How Police Departments are Entertaining Kids during Isolation through Social Media

As the number of coronavirus cases grows in the U.S., social distancing, school closures, restrictions on restaurants, and home office play a key role in helping to stop the spread of the virus.

While kids are stuck at home, several police departments across the country are using social media to entertain the little ones. Some officers are reading books and others are encouraging kids to create art projects. Let’s look at a few examples.

Kids drawing police car


Quarantine isn´t easy for anybody, but especially not for kids. In response, the O´Fallon Missouri Police Department came up with an innovative, fun and safe strategy to keep them busy during this time. 

Using the hashtag #KeepThemBusy, the department asked kids in the community for police-themed drawings, which the department has been sharing online.

“We are simply trying to do our part to help parents during this stressful time. Parents are trying to balance working from home, and while keeping their children engaged with education,” said Anthony Michalka, spokesperson for the department. “If we can provide just 20 minutes of relief and fun for the child, then we’ve done our part.”

Kids from all ages have submitted art pieces so far, Michalka said. Their drawings range from police cars to officers’ portraits. Some of them even include notes of gratitude.

Don´t stop reading 

Right now, going to a library is out of the question but, to remain connected to books and fun stories, some police departments are hosting virtual readings on their social media accounts.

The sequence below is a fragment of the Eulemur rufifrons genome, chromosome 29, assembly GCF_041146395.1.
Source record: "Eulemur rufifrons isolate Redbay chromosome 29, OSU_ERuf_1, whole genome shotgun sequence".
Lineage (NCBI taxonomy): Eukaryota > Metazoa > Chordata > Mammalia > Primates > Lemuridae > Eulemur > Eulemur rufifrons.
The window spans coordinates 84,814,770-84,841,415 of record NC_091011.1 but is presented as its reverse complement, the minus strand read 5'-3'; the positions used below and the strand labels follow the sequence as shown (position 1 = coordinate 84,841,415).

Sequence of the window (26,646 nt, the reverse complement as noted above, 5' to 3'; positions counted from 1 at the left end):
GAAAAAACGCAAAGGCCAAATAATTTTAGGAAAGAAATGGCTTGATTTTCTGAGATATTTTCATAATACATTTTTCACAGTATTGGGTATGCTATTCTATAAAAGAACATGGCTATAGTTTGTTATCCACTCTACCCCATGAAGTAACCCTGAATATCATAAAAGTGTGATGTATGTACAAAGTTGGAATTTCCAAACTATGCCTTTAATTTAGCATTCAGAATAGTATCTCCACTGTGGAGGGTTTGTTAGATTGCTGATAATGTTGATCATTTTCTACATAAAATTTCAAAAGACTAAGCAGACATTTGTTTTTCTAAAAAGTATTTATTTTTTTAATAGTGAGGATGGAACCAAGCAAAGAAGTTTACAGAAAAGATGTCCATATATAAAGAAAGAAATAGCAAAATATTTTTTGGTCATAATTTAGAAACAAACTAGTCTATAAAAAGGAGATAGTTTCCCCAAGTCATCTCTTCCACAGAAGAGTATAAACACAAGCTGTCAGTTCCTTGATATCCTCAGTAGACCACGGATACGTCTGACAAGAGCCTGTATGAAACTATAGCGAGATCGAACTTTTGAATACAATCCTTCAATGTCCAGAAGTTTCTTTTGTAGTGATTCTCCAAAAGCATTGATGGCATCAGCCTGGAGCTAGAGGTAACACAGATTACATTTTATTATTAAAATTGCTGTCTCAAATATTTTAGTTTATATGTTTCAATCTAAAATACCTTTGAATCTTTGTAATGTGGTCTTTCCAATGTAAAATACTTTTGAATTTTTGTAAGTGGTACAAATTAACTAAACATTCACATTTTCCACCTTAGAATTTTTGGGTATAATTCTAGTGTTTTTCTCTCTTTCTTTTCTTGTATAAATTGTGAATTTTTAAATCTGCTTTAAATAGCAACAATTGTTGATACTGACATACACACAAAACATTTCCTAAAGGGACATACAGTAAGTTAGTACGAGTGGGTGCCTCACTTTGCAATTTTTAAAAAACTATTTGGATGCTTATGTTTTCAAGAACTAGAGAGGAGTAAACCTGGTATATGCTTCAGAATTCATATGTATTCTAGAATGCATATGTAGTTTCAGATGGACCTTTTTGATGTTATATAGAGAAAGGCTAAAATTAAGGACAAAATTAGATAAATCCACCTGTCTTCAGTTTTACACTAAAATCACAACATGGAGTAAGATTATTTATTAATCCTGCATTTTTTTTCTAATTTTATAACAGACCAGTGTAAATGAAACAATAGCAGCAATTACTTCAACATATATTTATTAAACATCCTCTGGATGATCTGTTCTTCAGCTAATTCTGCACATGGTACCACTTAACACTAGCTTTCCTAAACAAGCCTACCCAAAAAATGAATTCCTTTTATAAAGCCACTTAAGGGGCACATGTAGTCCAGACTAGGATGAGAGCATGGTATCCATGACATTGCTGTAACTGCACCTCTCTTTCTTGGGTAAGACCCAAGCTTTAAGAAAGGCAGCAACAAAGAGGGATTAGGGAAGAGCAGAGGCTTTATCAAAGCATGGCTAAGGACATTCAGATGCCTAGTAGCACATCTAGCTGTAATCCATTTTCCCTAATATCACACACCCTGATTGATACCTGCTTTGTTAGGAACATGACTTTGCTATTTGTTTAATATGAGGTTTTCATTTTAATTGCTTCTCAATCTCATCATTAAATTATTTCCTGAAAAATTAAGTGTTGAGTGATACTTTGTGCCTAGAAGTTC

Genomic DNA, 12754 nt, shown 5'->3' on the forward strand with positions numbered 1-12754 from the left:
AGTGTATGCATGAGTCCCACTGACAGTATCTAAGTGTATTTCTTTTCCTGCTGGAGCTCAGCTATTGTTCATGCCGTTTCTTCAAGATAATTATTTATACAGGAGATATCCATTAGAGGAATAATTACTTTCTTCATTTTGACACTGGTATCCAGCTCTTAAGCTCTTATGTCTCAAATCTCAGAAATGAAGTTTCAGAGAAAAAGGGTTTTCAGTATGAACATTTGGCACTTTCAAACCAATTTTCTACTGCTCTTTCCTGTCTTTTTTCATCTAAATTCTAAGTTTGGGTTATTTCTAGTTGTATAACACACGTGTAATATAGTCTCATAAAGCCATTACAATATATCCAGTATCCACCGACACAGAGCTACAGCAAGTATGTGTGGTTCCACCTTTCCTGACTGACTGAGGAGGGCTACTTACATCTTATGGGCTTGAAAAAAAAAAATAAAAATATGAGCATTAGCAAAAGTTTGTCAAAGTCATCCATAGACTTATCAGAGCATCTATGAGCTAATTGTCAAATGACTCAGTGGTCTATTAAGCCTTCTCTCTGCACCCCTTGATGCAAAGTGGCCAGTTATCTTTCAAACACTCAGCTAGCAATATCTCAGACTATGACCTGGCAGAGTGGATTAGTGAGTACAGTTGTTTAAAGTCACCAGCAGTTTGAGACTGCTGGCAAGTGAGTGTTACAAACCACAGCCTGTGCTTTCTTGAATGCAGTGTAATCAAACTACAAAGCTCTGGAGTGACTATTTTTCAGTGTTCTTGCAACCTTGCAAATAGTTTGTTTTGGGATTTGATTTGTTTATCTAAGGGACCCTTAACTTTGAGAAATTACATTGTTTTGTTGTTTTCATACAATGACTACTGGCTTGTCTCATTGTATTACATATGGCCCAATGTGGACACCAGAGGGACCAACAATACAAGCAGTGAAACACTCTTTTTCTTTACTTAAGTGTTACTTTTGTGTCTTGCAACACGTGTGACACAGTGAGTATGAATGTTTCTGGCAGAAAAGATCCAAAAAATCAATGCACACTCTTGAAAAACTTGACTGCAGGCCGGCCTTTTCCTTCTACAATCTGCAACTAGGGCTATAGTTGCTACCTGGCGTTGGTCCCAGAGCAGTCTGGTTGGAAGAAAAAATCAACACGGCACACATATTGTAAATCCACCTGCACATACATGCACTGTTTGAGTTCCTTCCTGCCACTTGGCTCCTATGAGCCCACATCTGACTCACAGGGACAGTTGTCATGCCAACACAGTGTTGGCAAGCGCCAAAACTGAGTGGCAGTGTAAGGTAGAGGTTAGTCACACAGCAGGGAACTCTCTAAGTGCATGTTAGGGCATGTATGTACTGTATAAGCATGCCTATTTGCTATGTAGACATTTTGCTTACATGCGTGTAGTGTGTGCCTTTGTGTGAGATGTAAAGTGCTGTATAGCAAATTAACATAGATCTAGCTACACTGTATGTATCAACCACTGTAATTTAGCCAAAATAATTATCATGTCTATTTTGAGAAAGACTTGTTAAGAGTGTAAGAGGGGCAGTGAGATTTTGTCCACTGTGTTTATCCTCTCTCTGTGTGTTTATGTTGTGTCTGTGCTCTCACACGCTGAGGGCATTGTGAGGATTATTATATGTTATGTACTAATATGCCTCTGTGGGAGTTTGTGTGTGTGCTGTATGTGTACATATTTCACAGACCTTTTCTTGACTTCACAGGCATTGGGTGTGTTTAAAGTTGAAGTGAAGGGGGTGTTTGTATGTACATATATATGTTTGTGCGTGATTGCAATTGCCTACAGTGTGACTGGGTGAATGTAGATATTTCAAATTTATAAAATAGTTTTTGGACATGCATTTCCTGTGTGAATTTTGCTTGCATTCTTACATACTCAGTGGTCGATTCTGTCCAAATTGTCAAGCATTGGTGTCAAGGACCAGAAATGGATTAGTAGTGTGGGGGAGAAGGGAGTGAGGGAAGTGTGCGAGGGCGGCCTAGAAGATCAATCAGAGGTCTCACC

For instance, led by Sgt. Bill Massey, the Chatham Police Department in Massachusetts is hosting nightly storytime readings: “We aim to keep kids connected to their SRO and the police department in a positive way with positive community messages and community engagement,” Massey told CNN.

The agency is also planning on making other videos; for example, giving kids a virtual tour of the department or a look inside a police cruiser.

Elk Grove Police Department in California has also launched a reading series called “Badges and Books” that is streaming on their Facebook and Instagram accounts. Officers will be sharing a new book Monday through Friday at 11:00 am.

Elk Grove PD Banner

“We will still be providing our regular services, but since the kids are out of school, we wanted to add to our reading series, so that together we can pause for a few minutes and enjoy a book,” the department posted on Facebook.

Fun lessons

Policeman Alabama

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The Shelby County Sheriff’s Office in Alabama is also doing its part to educate and entertain kids. 

On Tuesday, March 17, Deputy officer James Sellers posted a video trying to help with some Saint Patrick’s Day fun with an activity that has now become a daily interactive experience for the kids.

In the latest video, Sellers decided to play a song and asked children to “name that tune”.

“Since yesterday was reading, I decided today was going to be about music,” Sellers said. “So I played a song most everybody knows, ‘Saints go marching in,’ on my banjo.”

In the video, Sellers also showed off his home-made instrument that was made from wood, a soup can and a piece of string. He then challenged kids to find things around the house to make their own instruments.

Categories : Coronavirus, Urban Policing

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